2021 Can-Am Ryker 900 — Unlocking New Powersports Opportunities

2021 Can-Am Ryker 900


Sometimes the best stories come from curiosity. For us here at Daily Motor, curiosity often brings us to good ol’ Facebook Marketplace, endlessly perusing ways to throw away our money. During one of these benders, I stumbled upon the Halo Warthog-looking Can-Am Ryker. I knew BRP had started building a more accessible sibling to the Can-am Spyder, but I hadn’t paid it much thought. So we made a few emails and calls, and in return for our curiosity, we were rewarded with a week of exhilarating corner carving, some chilly triple-digit backroad blasts, and several prolonged stares as we ran errands. 

Don’t worry, no cats were harmed in the test of this three-wheel motorcycle.

The Can-Am Ryker inherits the riding format from the larger Spyder. Two wheels in the front, one in the rear (labored with the task of propulsion), a seat mounted just behind midship, and a four-stroke beating heart below the handlebars. In the case of our test vehicle, this organ was BRP’s 900cc inline-three, good for 82 horsepower and 83 lb-ft of torque. For $1500 less, you get a 600cc two-cylinder making 50 hp and 37 lb-ft. Get the 900 for maximum grinnage. Both engines pair to a CVT automatic—no shifting here. While some may whine about not getting to row their own gears, we are happy to give up the extra chore to focus on the broader riding experience.

In fact, the butter smooth engines (both are part of BRP’s ACE lineup, renown for efficiency and calm demeanor) and seamless automatic transmission fit into the Ryker’s overall mission. The Ryker doesn’t exist to rattle your bones and spike your adrenaline levels with one twist of the throttle. In fact, after our first ride, we found it a bit…dull. But we were looking at it wrong. The Ryker opens the door to on-road powersports for a previously underserved market.

Picture this. You live in a temperate climate—oh, for example, Daily Motor’s home of Michigan. The roads are only entirely safe for two-wheeled motorcycles for half of the year. From October to April, the bike either goes into hibernation, or you better be darn sure the temp is well above freezing and that the roads are free of ice, salt, or sand. On the Ryker? Toss on some winter gloves and a heated jacket and go explore! 

Or maybe this. You’ve been a diehard motorcycle rider for thirty years. Sport bikes, Harleys, mopeds, you’ve ridden them all. Or at least, you used to. Now, one back surgery and two knee replacements later, balancing a 500+ pound hunk of metal and plastic isn’t as possible as it had always been. Just toss (or slowly lift) a leg over the Can-Am Ryker, and balancing is taken care of for you. Or if your ailments are more serious and you’re below par on extremities, the Ryker’s single brake lever and one-hand friendly controls could get you out in the open air like you’d never thought possible.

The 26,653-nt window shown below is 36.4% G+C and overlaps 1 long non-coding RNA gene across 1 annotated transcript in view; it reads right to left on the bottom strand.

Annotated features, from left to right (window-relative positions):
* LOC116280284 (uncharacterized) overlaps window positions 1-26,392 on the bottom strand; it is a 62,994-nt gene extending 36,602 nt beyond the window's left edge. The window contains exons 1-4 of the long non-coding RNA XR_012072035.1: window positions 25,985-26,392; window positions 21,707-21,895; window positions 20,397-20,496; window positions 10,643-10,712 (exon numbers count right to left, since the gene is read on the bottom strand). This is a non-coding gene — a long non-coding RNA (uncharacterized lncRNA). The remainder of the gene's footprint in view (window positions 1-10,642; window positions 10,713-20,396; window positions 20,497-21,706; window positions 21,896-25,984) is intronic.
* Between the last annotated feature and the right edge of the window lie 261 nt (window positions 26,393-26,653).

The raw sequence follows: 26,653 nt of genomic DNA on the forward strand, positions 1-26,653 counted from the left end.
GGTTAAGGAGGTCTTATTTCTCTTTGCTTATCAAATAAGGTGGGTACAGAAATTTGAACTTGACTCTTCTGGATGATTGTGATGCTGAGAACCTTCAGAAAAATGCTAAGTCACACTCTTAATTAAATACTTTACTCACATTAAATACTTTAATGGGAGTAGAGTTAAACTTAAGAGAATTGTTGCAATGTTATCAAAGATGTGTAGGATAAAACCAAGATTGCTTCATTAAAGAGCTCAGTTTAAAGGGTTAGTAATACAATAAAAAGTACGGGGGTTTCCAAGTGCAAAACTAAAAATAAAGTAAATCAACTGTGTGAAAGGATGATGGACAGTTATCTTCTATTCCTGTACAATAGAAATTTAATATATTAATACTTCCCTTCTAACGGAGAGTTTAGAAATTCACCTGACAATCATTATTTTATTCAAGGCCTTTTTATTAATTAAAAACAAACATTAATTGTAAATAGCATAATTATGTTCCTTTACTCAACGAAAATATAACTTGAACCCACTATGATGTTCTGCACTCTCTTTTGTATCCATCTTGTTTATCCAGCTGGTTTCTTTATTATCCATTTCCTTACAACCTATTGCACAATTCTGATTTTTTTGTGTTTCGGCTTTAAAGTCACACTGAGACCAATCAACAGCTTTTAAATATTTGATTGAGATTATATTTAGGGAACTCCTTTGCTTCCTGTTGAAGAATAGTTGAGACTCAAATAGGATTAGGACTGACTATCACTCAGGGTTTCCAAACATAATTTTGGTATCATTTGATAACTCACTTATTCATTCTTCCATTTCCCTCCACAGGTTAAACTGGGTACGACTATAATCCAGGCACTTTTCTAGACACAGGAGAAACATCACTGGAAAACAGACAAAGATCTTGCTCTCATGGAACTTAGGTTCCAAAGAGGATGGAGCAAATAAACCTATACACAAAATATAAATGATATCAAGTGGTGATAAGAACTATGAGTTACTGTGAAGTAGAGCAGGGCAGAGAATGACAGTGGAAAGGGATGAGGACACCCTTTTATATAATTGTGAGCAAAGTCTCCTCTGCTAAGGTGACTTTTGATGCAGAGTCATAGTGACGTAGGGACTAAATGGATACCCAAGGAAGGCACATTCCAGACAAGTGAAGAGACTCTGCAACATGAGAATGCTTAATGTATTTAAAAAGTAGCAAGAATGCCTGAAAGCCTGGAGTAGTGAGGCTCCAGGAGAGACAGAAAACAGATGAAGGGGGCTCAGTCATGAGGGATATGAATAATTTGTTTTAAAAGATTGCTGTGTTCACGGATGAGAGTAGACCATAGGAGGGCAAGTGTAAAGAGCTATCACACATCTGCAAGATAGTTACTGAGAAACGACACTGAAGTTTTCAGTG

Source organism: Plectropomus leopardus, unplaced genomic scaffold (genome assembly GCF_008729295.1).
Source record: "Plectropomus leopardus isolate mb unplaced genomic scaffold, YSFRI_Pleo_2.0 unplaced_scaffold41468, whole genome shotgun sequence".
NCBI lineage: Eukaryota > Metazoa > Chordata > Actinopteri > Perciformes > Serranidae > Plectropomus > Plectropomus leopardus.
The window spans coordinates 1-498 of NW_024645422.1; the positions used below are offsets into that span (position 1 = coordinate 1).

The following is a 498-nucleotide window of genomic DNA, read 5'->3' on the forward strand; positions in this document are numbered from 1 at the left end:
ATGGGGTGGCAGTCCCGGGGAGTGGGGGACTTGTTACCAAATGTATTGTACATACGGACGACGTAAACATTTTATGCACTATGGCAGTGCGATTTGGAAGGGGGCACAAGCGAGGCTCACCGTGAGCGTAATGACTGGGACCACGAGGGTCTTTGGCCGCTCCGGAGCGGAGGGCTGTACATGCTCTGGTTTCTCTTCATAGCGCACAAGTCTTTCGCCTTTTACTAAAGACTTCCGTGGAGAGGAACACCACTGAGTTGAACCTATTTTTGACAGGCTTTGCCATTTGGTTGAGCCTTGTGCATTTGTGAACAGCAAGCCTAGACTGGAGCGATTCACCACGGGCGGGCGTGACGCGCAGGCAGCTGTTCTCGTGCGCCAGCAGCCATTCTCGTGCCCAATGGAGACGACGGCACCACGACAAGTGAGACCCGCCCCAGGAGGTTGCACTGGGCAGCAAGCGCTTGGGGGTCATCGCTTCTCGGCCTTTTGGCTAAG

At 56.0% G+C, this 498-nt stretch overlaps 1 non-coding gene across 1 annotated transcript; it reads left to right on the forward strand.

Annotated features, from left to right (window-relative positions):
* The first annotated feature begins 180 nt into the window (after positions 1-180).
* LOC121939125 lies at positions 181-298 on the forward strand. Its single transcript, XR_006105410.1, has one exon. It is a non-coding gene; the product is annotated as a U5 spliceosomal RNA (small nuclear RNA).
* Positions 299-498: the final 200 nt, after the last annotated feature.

What if you’ve always thought biking is badass, but you just couldn’t surmount the idea of navigating high-speed traffic on two wheels? Maybe you can barely get a foot down on most motorcycles? The Ryker’s low seat height and freedom from tipping over establishes confidence for many more riders.

All of this is to say the Can-Am Ryker needs to be evaluated for more than how it drives and rather for how it can be ridden. We started enjoying the Ryker much more when we stopped comparing it to the snowmobiles and motorcycles with which we were familiar. I would be much more comfortable putting my wife, grandfather, or friend on a Ryker than any motorcycle. That’s not to say it doesn’t require some training and acclimation, but there’s a much softer learning curve than anything else this fun. The excitement-to-effort ratio is high.

BRP’s three-wheel motorcycles are subjected to many of the same rules and regulations as two-wheeled machines. You do need to have a motorcycle endorsement to ride one in our home state of Michigan. However, if you have no plans to ever ride two wheels, you can get a three-wheel motorcycle endorsement just for the Ryker and Spyder. Many Can-am dealerships, including the dealer we used, MotorCity Powersports in Bloomfield Hills, Michigan, offer licensing courses right on site. You’ll have to do your research for your riding area.

Can-am’s Ryker does have its drawbacks. Once you get a bit too comfortable behind the handlebars, pushing it hard into a corner results in stability control cutting power and braking the front wheels to keep you from overcooking it into a curb. However, with enough speed, you can absolutely still meet said curb. You’re totally fine, until you’re not, unlike a conventional motorcycle where you can almost always add lean angle to get through a corner. For its relatively high base price ($9324 for the 600 and $10,724 for the 900), you don’t get a windshield, passenger seat, or any useful tech features. And you’ll be paying more at the pump than a two-wheeled motorcycle as well—we averaged about 27 mpg on premium fuel. Ouch. And the 900 ACE motor was just strong enough to be exciting. We imagine the 600 would fall well short of thrilling.

A perfect machine the Ryker is not. But many of its attributes make it a nearly exclusive choice for many potential riders. It’s safer and more accessible than any motorcycle, and, for all but the most skilled riders, can be ridden on more surfaces and in more seasons. Conversations about motorcycles are often filled with excuses for why you couldn’t (or shouldn’t) ride. With the Ryker, you start to run out of excuses.

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